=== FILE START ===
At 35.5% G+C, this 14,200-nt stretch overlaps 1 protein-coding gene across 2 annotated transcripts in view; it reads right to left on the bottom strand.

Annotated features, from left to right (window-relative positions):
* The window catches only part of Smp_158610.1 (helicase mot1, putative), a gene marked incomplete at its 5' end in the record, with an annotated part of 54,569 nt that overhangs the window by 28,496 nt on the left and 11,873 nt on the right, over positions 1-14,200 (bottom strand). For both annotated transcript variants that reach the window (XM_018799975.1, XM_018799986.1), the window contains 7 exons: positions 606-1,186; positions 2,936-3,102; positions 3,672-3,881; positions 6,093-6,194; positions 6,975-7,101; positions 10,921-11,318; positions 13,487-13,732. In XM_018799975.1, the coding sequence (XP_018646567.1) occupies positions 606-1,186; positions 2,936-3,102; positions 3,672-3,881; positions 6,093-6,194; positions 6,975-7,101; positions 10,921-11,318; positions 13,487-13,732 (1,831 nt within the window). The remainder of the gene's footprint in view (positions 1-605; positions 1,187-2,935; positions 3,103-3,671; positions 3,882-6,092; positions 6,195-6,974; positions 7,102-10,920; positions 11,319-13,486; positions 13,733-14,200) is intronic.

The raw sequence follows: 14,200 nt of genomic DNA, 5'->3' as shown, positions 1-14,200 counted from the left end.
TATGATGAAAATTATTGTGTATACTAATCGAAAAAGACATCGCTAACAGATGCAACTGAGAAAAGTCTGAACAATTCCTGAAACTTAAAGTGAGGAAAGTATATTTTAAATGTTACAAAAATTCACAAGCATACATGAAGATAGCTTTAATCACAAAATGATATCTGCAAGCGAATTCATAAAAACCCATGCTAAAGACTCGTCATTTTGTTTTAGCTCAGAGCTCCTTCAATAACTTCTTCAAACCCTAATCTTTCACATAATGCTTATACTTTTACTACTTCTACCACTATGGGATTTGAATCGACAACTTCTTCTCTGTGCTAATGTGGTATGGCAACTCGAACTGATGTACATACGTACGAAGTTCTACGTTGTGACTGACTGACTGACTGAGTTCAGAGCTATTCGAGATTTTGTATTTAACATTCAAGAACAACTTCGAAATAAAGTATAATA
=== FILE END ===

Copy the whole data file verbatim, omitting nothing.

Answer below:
At 35.5% G+C, this 14,200-nt stretch overlaps 1 protein-coding gene across 2 annotated transcripts in view; it reads right to left on the bottom strand.

Annotated features, from left to right (window-relative positions):
* The window catches only part of Smp_158610.1 (helicase mot1, putative), a gene marked incomplete at its 5' end in the record, with an annotated part of 54,569 nt that overhangs the window by 28,496 nt on the left and 11,873 nt on the right, over positions 1-14,200 (bottom strand). For both annotated transcript variants that reach the window (XM_018799975.1, XM_018799986.1), the window contains 7 exons: positions 606-1,186; positions 2,936-3,102; positions 3,672-3,881; positions 6,093-6,194; positions 6,975-7,101; positions 10,921-11,318; positions 13,487-13,732. In XM_018799975.1, the coding sequence (XP_018646567.1) occupies positions 606-1,186; positions 2,936-3,102; positions 3,672-3,881; positions 6,093-6,194; positions 6,975-7,101; positions 10,921-11,318; positions 13,487-13,732 (1,831 nt within the window). The remainder of the gene's footprint in view (positions 1-605; positions 1,187-2,935; positions 3,103-3,671; positions 3,882-6,092; positions 6,195-6,974; positions 7,102-10,920; positions 11,319-13,486; positions 13,733-14,200) is intronic.

The raw sequence follows: 14,200 nt of genomic DNA, 5'->3' as shown, positions 1-14,200 counted from the left end.
TATGATGAAAATTATTGTGTATACTAATCGAAAAAGACATCGCTAACAGATGCAACTGAGAAAAGTCTGAACAATTCCTGAAACTTAAAGTGAGGAAAGTATATTTTAAATGTTACAAAAATTCACAAGCATACATGAAGATAGCTTTAATCACAAAATGATATCTGCAAGCGAATTCATAAAAACCCATGCTAAAGACTCGTCATTTTGTTTTAGCTCAGAGCTCCTTCAATAACTTCTTCAAACCCTAATCTTTCACATAATGCTTATACTTTTACTACTTCTACCACTATGGGATTTGAATCGACAACTTCTTCTCTGTGCTAATGTGGTATGGCAACTCGAACTGATGTACATACGTACGAAGTTCTACGTTGTGACTGACTGACTGACTGAGTTCAGAGCTATTCGAGATTTTGTATTTAACATTCAAGAACAACTTCGAAATAAAGTATAATA